Fermented Guacamole (?!)

Guacamole is a highly perishable food. The high fat (mostly monounsaturated) content of avocados means it goes rancid quickly. Even with its low carbohydrate content, you can still ferment it because you’re using other veggies as well as a kickstarter to get the good lactic acid bacteria going. Note that due to its perishability, fermenting guacamole is done to add a probiotic kick rather than to preserve its shelf life.

I start by making fresh guacamole. I keep and use half of it fresh. For the other half, I add some pickle brine to kickstart the fermentation process. After 2 days on the countertop, telltale bubbles formed. It was slightly tangy but I decided to wait one more day. BAM! On the third day it had just the right level of tanginess.

Avocado oxidizes (and turns brown) quickly when exposed to air. I try to prevent browning by placing plastic wrap directly on the surface of the guac. You can also use lemon or lime juice to slow the browning. Even under wraps, it still browned a little.

Using plastic wrap also signals to you know when the fermentation is going– see pics below!

Fermented Guacamole
Author: 
Recipe type: Side dish
Prep time: 
Fermentation time: 
Total time: 
 
Ingredients
  • ¼ cup fresh cilantro, chopped
  • ¼ cup red onions, diced
  • ½ cup tomatoes, diced
  • 1 chipotle pepper in adobo sauce, diced OR 1-2 chili peppers (jalapeno, habanero, padron, etc.), diced, seeds & membrane removed
  • 3 ripe medium (Hass) or 2 large (Fuerte, bacon) avocados
  • 2 Tablespoons pomegranate seeds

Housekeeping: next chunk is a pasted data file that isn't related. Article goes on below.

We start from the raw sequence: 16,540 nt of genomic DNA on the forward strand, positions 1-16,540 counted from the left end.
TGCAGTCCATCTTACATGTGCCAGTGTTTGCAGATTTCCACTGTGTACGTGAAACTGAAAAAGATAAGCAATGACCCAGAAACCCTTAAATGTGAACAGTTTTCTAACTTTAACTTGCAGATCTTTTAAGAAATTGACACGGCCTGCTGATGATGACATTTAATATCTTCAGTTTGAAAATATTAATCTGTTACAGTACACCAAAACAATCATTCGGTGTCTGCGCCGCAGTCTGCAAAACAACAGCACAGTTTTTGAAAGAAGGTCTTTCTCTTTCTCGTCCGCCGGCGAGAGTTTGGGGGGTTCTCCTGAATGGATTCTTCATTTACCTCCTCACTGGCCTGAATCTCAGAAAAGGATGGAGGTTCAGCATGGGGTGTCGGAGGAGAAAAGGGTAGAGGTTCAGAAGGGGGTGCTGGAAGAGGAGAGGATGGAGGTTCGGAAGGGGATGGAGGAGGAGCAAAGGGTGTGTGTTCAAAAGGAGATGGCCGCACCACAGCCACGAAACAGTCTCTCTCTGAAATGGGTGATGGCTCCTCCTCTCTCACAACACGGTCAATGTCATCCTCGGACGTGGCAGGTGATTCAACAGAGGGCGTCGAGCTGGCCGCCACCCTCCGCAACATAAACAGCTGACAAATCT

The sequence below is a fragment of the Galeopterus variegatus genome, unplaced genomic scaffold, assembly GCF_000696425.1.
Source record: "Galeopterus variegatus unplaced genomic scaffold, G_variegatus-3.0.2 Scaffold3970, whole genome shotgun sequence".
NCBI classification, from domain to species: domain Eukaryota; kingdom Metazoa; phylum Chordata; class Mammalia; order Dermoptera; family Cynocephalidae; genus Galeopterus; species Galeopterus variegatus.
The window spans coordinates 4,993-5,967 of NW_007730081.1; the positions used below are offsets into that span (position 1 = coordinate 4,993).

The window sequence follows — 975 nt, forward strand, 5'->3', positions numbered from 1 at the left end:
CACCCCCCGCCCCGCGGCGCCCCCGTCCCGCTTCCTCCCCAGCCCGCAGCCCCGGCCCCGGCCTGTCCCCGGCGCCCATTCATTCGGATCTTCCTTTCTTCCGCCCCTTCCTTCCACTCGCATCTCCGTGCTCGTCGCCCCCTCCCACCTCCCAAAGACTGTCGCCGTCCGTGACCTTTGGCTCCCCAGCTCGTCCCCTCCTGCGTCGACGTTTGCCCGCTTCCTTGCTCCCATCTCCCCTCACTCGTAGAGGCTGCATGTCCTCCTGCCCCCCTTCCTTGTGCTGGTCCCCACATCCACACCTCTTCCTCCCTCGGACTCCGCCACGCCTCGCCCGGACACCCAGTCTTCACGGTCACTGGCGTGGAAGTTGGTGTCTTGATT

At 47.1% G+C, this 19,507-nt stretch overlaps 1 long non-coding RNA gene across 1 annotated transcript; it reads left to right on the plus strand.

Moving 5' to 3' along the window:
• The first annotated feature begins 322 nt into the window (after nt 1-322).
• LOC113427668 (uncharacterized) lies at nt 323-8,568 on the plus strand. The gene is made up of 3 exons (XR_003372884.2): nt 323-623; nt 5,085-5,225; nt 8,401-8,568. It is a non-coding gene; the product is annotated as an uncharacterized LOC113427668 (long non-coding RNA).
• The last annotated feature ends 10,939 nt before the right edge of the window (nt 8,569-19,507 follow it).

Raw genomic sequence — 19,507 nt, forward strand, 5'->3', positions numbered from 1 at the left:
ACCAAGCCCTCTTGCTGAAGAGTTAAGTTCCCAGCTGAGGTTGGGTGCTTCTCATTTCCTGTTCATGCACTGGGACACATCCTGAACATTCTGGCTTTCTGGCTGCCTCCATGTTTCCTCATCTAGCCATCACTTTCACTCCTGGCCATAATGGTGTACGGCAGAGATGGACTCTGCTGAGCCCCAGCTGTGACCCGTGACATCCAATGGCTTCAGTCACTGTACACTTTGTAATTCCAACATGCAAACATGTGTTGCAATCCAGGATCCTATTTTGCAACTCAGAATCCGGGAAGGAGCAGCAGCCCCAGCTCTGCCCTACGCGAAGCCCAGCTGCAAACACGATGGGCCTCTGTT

• 1 lemon, juiced
  • 1 lime, juiced
  • sea salt
  • black pepper
  • ¼ cup pickle brine or liquid whey
Instructions
Make fresh Guacamole
  1. Chop and dice first four ingredients and add to a bowl.
  2. Add pomegranate seeds to bowl.
  3. Quarter avocados, remove skins and add to bowl.
  4. Add lemon and lime juice.
  5. Mash avocado with fork and mix all ingredients together.
  6. Season with salt and pepper to taste.
Fermentation
  1. Add pickle brine. Transfer to another jar if fermenting. Cover surface tightly with plastic wrap and leave on kitchen counter.
  2. When you see bubbles forming under plastic wrap, taste guacamole. When it has the tanginess you like, store in refrigerator.

 

3 thoughts on “Fermented Guacamole (?!)

  1. paintandclick Reply

    What type of pickles and brine were used in this recipe?

    I have a mild avocado allergy and love to make easy fermented vegetables… and wonder how the fermentation may effect ones who have a mild avocado allergy.

    • Austin Post authorReply

      Hello! I believe I used pickle brine from a batch of garlic dill cucumbers. If you have an avo allergy then I’d recommend the many other veggies (carrots, cucumbers, beans, etc.) that can easily be brined and fermented. Recipe: fermenters.club/garlic-dill-cucumbers

  2. Pingback: Fermented Corn (Maize) Kernels | Fermenters Club

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